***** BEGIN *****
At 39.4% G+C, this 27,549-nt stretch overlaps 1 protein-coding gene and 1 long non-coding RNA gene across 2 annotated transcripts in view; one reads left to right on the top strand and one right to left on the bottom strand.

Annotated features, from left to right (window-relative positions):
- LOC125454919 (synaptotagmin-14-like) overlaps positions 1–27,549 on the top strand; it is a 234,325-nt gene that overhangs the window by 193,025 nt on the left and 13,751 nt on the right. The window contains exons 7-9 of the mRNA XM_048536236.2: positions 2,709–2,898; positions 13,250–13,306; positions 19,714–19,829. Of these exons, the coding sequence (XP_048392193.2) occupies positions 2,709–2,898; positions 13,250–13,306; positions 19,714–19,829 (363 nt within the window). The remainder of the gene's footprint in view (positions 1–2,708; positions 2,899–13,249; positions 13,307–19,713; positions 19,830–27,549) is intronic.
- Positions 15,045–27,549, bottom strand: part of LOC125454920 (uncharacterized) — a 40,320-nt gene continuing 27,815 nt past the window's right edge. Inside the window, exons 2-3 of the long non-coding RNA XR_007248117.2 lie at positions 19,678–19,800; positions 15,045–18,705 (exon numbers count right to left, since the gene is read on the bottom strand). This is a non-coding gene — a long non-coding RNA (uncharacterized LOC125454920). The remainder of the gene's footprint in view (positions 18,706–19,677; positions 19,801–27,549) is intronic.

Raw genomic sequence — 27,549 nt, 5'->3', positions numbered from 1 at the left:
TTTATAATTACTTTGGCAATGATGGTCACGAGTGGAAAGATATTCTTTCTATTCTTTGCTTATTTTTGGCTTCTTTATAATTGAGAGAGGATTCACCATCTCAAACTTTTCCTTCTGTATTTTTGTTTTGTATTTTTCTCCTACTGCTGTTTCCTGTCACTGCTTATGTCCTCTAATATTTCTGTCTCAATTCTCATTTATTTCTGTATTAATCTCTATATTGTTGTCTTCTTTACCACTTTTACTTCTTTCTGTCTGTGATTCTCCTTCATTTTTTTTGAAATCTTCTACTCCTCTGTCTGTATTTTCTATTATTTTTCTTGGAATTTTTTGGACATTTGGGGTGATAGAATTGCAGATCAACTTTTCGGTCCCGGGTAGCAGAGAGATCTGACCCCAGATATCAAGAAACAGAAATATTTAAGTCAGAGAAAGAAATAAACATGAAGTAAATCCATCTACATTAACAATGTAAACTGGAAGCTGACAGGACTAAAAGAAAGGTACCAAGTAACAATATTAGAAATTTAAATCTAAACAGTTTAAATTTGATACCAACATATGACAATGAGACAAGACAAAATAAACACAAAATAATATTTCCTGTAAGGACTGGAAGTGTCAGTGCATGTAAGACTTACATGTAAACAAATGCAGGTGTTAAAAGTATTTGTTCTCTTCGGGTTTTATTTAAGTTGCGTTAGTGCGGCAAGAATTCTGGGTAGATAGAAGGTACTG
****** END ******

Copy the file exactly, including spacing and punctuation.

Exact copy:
At 39.4% G+C, this 27,549-nt stretch overlaps 1 protein-coding gene and 1 long non-coding RNA gene across 2 annotated transcripts in view; one reads left to right on the top strand and one right to left on the bottom strand.

Annotated features, from left to right (window-relative positions):
- LOC125454919 (synaptotagmin-14-like) overlaps positions 1–27,549 on the top strand; it is a 234,325-nt gene that overhangs the window by 193,025 nt on the left and 13,751 nt on the right. The window contains exons 7-9 of the mRNA XM_048536236.2: positions 2,709–2,898; positions 13,250–13,306; positions 19,714–19,829. Of these exons, the coding sequence (XP_048392193.2) occupies positions 2,709–2,898; positions 13,250–13,306; positions 19,714–19,829 (363 nt within the window). The remainder of the gene's footprint in view (positions 1–2,708; positions 2,899–13,249; positions 13,307–19,713; positions 19,830–27,549) is intronic.
- Positions 15,045–27,549, bottom strand: part of LOC125454920 (uncharacterized) — a 40,320-nt gene continuing 27,815 nt past the window's right edge. Inside the window, exons 2-3 of the long non-coding RNA XR_007248117.2 lie at positions 19,678–19,800; positions 15,045–18,705 (exon numbers count right to left, since the gene is read on the bottom strand). This is a non-coding gene — a long non-coding RNA (uncharacterized LOC125454920). The remainder of the gene's footprint in view (positions 18,706–19,677; positions 19,801–27,549) is intronic.

Raw genomic sequence — 27,549 nt, 5'->3', positions numbered from 1 at the left:
TTTATAATTACTTTGGCAATGATGGTCACGAGTGGAAAGATATTCTTTCTATTCTTTGCTTATTTTTGGCTTCTTTATAATTGAGAGAGGATTCACCATCTCAAACTTTTCCTTCTGTATTTTTGTTTTGTATTTTTCTCCTACTGCTGTTTCCTGTCACTGCTTATGTCCTCTAATATTTCTGTCTCAATTCTCATTTATTTCTGTATTAATCTCTATATTGTTGTCTTCTTTACCACTTTTACTTCTTTCTGTCTGTGATTCTCCTTCATTTTTTTTGAAATCTTCTACTCCTCTGTCTGTATTTTCTATTATTTTTCTTGGAATTTTTTGGACATTTGGGGTGATAGAATTGCAGATCAACTTTTCGGTCCCGGGTAGCAGAGAGATCTGACCCCAGATATCAAGAAACAGAAATATTTAAGTCAGAGAAAGAAATAAACATGAAGTAAATCCATCTACATTAACAATGTAAACTGGAAGCTGACAGGACTAAAAGAAAGGTACCAAGTAACAATATTAGAAATTTAAATCTAAACAGTTTAAATTTGATACCAACATATGACAATGAGACAAGACAAAATAAACACAAAATAATATTTCCTGTAAGGACTGGAAGTGTCAGTGCATGTAAGACTTACATGTAAACAAATGCAGGTGTTAAAAGTATTTGTTCTCTTCGGGTTTTATTTAAGTTGCGTTAGTGCGGCAAGAATTCTGGGTAGATAGAAGGTACTG